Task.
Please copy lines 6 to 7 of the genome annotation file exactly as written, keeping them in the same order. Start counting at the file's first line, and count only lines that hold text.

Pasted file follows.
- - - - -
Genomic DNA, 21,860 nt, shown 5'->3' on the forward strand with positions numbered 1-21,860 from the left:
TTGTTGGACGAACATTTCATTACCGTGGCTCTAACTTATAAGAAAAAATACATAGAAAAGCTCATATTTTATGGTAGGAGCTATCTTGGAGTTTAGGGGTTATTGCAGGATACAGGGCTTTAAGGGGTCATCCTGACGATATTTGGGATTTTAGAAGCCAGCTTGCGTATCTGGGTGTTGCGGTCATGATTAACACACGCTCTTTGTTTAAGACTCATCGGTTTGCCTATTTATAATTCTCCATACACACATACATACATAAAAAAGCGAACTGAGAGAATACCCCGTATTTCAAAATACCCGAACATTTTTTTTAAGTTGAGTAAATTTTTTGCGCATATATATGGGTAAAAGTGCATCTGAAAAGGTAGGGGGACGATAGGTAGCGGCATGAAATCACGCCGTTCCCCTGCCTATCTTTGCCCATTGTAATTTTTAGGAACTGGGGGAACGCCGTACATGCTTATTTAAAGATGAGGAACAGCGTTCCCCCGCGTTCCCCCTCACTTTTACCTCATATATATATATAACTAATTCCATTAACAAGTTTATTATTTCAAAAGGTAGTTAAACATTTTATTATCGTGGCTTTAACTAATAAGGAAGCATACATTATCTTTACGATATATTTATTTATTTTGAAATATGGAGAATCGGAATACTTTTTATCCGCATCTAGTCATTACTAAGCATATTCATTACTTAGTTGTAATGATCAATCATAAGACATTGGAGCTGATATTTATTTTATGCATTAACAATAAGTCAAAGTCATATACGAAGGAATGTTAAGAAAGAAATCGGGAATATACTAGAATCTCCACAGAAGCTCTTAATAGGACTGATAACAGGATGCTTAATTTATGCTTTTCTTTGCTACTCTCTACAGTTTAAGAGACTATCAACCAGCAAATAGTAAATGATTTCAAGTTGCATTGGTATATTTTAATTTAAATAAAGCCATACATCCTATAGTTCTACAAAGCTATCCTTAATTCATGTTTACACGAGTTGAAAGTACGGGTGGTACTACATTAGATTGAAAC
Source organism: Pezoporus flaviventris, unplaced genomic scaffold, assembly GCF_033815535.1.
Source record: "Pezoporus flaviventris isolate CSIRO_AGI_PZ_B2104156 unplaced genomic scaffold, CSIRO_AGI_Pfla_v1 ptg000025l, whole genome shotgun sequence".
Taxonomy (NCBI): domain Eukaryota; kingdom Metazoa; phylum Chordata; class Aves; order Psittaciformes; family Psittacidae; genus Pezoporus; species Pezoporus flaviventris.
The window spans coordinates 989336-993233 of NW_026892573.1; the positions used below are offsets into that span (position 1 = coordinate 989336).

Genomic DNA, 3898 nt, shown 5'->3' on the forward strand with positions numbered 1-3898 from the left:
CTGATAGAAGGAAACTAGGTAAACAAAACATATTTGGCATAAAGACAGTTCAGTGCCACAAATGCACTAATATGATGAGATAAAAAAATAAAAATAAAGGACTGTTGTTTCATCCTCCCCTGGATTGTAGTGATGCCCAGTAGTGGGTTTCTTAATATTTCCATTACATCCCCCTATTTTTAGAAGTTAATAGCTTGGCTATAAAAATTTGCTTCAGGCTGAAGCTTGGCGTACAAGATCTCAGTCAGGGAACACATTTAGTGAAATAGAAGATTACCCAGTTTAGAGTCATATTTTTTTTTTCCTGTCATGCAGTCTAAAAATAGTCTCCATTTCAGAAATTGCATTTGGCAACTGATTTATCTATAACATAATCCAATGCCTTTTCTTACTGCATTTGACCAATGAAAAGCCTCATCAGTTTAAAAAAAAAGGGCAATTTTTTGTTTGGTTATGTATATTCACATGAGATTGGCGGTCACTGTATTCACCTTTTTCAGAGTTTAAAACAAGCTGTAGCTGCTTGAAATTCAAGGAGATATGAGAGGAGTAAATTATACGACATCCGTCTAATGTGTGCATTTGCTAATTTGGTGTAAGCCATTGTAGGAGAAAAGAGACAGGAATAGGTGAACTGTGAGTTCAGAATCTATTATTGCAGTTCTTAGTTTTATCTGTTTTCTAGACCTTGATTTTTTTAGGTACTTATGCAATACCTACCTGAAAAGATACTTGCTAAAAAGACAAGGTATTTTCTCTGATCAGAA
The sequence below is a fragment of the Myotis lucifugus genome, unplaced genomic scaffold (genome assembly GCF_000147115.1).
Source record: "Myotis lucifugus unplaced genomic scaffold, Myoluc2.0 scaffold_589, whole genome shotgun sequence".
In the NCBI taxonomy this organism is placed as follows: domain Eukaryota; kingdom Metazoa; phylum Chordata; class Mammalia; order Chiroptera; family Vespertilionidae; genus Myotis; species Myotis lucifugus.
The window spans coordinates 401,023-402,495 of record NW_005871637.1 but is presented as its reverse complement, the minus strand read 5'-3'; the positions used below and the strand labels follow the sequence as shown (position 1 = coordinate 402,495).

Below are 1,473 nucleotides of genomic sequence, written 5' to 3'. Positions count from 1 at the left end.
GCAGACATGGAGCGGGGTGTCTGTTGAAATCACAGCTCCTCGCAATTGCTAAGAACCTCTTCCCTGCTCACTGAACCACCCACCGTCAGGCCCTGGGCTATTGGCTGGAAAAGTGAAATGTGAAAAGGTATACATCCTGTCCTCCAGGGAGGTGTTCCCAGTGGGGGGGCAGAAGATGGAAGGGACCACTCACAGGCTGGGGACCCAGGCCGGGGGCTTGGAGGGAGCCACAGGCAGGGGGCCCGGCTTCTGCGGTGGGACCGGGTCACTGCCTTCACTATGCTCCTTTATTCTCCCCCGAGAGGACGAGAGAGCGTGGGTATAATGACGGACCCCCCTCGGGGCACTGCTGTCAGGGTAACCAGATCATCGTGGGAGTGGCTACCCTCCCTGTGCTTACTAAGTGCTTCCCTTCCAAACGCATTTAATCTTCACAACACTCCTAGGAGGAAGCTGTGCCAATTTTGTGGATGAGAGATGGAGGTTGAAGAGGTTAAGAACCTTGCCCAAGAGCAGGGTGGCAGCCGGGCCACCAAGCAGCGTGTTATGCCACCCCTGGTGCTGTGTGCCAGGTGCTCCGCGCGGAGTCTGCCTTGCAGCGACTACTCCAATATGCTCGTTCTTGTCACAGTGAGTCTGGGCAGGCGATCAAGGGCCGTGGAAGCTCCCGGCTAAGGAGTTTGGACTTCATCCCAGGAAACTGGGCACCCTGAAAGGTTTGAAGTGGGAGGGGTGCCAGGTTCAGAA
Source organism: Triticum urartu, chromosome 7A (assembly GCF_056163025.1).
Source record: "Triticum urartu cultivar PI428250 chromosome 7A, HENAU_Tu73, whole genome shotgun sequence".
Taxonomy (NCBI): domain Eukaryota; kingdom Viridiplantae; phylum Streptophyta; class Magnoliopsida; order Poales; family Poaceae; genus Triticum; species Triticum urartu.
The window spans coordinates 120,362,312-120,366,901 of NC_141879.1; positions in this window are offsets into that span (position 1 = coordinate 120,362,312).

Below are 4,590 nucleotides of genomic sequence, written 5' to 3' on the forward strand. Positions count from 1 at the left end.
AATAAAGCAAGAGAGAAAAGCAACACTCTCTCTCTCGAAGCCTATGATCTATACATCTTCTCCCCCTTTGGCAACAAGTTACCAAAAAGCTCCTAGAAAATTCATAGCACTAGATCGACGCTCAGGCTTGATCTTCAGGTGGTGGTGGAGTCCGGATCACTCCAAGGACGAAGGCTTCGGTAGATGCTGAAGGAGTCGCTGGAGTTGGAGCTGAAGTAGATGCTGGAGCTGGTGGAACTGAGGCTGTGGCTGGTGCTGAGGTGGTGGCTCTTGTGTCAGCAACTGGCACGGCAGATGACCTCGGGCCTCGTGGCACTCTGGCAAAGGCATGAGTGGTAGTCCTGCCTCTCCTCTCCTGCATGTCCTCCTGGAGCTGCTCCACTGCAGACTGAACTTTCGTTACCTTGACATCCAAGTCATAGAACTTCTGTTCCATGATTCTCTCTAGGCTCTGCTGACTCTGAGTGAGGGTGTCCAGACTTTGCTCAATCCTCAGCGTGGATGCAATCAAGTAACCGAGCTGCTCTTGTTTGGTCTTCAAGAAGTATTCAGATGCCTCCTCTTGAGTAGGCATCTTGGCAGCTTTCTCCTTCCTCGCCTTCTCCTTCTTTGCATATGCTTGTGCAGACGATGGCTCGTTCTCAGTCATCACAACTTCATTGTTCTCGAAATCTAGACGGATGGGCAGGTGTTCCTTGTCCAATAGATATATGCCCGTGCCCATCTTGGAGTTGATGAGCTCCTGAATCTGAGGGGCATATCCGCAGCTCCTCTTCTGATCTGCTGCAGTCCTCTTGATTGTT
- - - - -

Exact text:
The window spans coordinates 989336-993233 of NW_026892573.1; the positions used below are offsets into that span (position 1 = coordinate 989336).

Genomic DNA, 3898 nt, shown 5'->3' on the forward strand with positions numbered 1-3898 from the left: